Protests demanding an end to inequality and police brutality continue all over the United States, and were reignited following the shooting of Jacob Blake in Kenosha, Wisconsin over the weekend. New England Patriots players also remain actively involved in addressing social justice issues, even though the focus inside Gillette Stadium has shifted towards preparing for a regular season that will be kicked off in not even three weeks.
The latest members of the team to speak out were quarterback Cam Newton, guard Shaq Mason, and the McCourty Twins, defensive backs Devin and Jason. The four veterans shared their thoughts on the recent developments on Wednesday.
“What’s going on in this country of ours at times is extremely disgusting,” said Newton during a media conference call. “And until we find a fix, I think more than ever, we have to unify and become one as much as possible. From the Black Lives Matter campaign, from the social injustice, bringing awareness with that, and just everybody becoming more aware of certain things and not necessarily turning their ears, turning their face from things that are extremely blatant.”
Newton, who joined the organization earlier this offseason after a nine-year stint as the Carolina Panthers’ starting quarterback, was asked to share his opinion about the developments in Kenosha: Blake was shot seven times in the back by a police officer over the weekend, while subsequent protests breaking out in the city led to two more deaths when a 17-year-old militia member allegedly shot and killed two people.
“It becomes hard being a father. It becomes hard knowing what your day job is,” Newton said. “But yet, we have to use our platform to raise awareness for issues like this while we’re going through so much — from Covid-19, this is an election year with voting and making everybody aware to vote, and having issues that still are pertinent in our society and in our community, and still not seeing things get done.”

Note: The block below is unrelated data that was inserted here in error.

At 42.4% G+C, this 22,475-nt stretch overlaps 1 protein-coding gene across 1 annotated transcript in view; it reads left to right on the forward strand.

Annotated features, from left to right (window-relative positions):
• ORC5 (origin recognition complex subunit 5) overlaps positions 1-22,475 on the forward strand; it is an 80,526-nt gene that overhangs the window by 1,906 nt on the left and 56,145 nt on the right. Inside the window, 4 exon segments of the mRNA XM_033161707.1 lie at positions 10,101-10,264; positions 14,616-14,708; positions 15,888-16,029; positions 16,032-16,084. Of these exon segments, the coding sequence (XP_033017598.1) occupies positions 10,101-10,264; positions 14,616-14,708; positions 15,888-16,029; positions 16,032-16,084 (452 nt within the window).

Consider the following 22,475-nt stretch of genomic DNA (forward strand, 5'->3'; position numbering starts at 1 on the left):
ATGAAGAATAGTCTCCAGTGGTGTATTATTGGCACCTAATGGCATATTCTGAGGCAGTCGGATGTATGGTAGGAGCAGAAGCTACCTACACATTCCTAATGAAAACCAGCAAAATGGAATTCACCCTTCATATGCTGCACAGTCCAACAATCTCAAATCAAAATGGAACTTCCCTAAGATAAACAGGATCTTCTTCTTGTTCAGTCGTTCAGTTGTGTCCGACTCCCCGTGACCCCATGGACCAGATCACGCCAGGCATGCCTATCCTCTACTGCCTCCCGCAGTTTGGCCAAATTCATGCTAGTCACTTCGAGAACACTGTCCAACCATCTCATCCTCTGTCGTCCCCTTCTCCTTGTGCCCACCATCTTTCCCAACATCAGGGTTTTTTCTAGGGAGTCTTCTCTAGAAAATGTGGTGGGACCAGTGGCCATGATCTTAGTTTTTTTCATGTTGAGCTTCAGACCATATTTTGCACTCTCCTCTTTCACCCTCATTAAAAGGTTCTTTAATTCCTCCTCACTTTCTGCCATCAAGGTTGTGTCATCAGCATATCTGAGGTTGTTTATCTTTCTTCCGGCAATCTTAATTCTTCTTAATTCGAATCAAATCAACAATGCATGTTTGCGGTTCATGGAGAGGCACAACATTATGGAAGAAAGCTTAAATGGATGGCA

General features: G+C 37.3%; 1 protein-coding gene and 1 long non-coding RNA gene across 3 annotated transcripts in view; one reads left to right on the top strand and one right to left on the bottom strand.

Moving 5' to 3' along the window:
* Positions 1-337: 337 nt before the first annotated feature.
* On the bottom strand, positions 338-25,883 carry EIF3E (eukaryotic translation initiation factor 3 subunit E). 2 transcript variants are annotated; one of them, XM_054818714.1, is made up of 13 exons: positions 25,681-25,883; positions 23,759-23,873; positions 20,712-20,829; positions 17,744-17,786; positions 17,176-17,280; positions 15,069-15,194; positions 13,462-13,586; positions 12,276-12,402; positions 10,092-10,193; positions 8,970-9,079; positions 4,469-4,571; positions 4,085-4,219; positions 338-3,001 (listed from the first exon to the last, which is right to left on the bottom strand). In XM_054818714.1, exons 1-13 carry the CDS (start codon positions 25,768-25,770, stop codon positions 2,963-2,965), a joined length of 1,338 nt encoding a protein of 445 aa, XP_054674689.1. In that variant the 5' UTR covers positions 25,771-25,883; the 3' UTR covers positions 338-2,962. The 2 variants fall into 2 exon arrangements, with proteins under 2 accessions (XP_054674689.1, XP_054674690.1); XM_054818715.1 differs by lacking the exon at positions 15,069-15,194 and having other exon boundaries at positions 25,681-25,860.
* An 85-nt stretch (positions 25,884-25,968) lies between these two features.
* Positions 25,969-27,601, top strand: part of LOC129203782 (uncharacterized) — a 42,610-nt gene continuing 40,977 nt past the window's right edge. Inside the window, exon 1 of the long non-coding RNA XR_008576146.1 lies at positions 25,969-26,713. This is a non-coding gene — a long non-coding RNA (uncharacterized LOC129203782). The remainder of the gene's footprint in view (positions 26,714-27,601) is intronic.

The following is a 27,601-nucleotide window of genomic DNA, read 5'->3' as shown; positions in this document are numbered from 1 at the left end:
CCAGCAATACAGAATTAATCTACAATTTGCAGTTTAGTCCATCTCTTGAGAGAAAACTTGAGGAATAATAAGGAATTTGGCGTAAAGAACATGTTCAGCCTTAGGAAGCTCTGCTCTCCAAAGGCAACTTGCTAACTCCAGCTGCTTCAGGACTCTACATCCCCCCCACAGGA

Shaq Mason shared a similar message during his own media availability session. The 26-year-old, who is entering his sixth season in the organization as the offensive line’s longest-tenured member, spoke about how change has to start on an individual level before possibly starting to spill over and impact a larger sphere. Mason mentioned the Patriots’ locker room as an example of proactive discussions going on.
“Social justice is a thing of our country, and it runs deep especially in our locker room,” the two-time world champion said. “We have many minorities in our locker room. That’s definitely a topic that we all discuss and we’re pushing for change and better things to come for our country moving forward. But as far as that goes, it starts with us; taking a stand, wanting change, just promoting it.”
The demand for change was amplified on Wednesday, when NBA playoff games were postponed after the Milwaukee Bucks decided to boycott their upcoming contest against the Orlando Magic. Other teams joined the Bucks in the strike, which later also spread to the MLB and saw several teams, including the Milwaukee Brewers, sit out games in solidarity. In the NFL, the Detroit Lions previously decided to cancel one of their training camp practices after the Blake shooting, while the New York Giants pushed one of theirs back 45 minutes.
As for the Bucks’ decision, Devin and Jason McCourty took applauded their initiative to sit out the postseason contest versus Orlando.
“Respect to the guys in the Bucks locker room. Taking a stand for what they believe in and for justice!” the brothers wrote on their jointly-run Twitter account.
The McCourty Twins are among the veteran leaders in the New England’s room and have proven themselves outspoken proponents for social change in the past — from advocating for criminal justice reform, to supporting local initiatives to improve education, to repeatedly using their Double Coverage podcast to talk about social issues. Devin also was among the more than a dozen Patriots to kneel during the National Anthem in September 2017 as a form of peaceful protest against police brutality.
“You just have to stay focused and impact the things you can impact the most,” said Newton on Wednesday, meanwhile. “For me, I do try to bring awareness from the environment that I’m in each and every day — from my children, from having open discussions in the locker room. Not just with all Black players, with Caucasians as well, or whatever the race may be. I think that’s the start, that we all can impact change in our own right.”